JASON FISCHBACH 05:14
Ron, do you want to kind of give us an overview of right now where chestnuts are grown in the US were the kind of production regions if there are any right now.
Ron Revord 05:24
Sure. There’s some production out west. There’s growers in Michigan as well. And there’s growers throughout the Midwest, you could say, all the way from, you know, Missouri up towards Greg’s neck of the woods in Ohio and extending to a lot of folks up into the Northeast, where they’re basically trying to establish orchards. But the most, I guess, well established industries, probably be the, like the Michigan group is well established. There’s a around a cooperative. And then there’s now an Ohio and Iowa group and an Ohio group that are established around a cooperative, but those are maybe groups of growers in the scales of, you know, several dozen, is that right Greg?
Greg Miller 06:26
Yeah, historically, there was commercial production in the southeast, in Georgia. And there’s a big grower in Pennsylvania who pretty much operates by himself from trees planted in the 1960s, there is a really growing interest in kind of New York and, and New England, especially kind of Western Massachusetts, Hudson Valley and Finger Lakes region. So, and there are people planting in the southeast, so we have, we cover a really broad climatic range, probably broader than any other commercial nut crop,
JASON FISCHBACH 07:00
Any idea, say in the eastern US how many acres are in commercial production, say that people are harvesting the nuts and selling them versus just subsistence stuff?
Ron Revord 07:09
I can tell you the number of growers offhand, but not the number of acres. The Midwest and neighboring states is around 500 growers as of the last ag census, so 2017. And it seems based on what we know, with, like nursery affiliates, and our seed sales from the Center for agroforestry, that that’s increasing quite a bit. Most of those orchards are on the smaller side, though, you know, maybe 10 or 10s of acres, I couldn’t tell you off hand, how many of those are in a bearing age versus non bearing age.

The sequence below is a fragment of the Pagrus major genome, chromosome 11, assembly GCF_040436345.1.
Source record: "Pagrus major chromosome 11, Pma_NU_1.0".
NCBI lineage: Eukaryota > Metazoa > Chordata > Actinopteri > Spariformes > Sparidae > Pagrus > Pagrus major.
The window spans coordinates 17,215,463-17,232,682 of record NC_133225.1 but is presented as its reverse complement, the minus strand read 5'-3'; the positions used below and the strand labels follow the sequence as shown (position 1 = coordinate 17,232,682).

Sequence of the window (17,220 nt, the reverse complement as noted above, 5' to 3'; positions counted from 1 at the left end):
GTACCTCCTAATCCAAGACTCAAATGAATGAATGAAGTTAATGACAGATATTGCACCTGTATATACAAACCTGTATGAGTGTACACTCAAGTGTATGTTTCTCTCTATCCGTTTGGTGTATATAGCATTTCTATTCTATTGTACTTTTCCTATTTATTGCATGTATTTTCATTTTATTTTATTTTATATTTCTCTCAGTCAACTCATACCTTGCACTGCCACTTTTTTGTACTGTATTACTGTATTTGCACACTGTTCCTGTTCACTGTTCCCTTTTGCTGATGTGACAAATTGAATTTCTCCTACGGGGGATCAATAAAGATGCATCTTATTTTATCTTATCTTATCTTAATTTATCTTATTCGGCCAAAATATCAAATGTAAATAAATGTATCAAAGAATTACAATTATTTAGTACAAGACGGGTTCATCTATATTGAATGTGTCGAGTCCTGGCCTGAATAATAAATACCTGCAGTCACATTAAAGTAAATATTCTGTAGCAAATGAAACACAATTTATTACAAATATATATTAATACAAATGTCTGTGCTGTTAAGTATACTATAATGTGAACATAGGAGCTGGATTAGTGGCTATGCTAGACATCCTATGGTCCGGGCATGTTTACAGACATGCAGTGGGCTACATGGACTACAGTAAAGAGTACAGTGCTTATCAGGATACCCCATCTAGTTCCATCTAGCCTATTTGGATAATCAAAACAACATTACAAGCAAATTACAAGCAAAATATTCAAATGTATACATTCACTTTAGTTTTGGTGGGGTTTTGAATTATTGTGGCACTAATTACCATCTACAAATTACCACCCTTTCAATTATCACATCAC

Jerry Clark 07:53
Oh, I was just curious. In an earlier podcast, that range was kind of that southern Wisconsin, trying to move this crop maybe further north is, in your work, Ron is part of that, or Greg is, is some of that going to be driven on in a growing degree days as your breeding program to try to move this this crop further north or try, try to adapt it to all the growing regions, it just seemed like where we are in northern Wisconsin, we were right on the edge of maybe where it could grow. And then is that part of you know, your work moving forward is to try to move this crop into areas where it may not be. It’s not growing at all.
Greg Miller 08:39
If we look at where chestnuts are grown commercially in the world, that’s almost exclusively in warmer climates than Wisconsin. And really the kind of the warm or mild temperate zones, like in China and Europe, and in Japan, Korea. And there are chestnuts there are chestnuts, native and commercial chestnut growers in, in China, you know, somewhat north of 40 degrees north latitude, but not not much. And so I think it is pushing the limit for commercial production. The European chestnut you know, was moved by the Romans all the way up to England and there are even some in Denmark. But commercial production is only south of the Alps. So I think chestnuts seem to require a really hot summer, which means maybe the upper Midwest is okay. We can just get the trees through the winter because they do they do like that hot, humid summer that seems to be important.
JASON FISCHBACH 09:54
And the winter hardiness is that not a matter of the the vegetative part surviving the winter is the Spring frost? Is it the fall ripening and maturity? Or what’s what’s the main limitation on the hardiness?
Greg Miller 10:09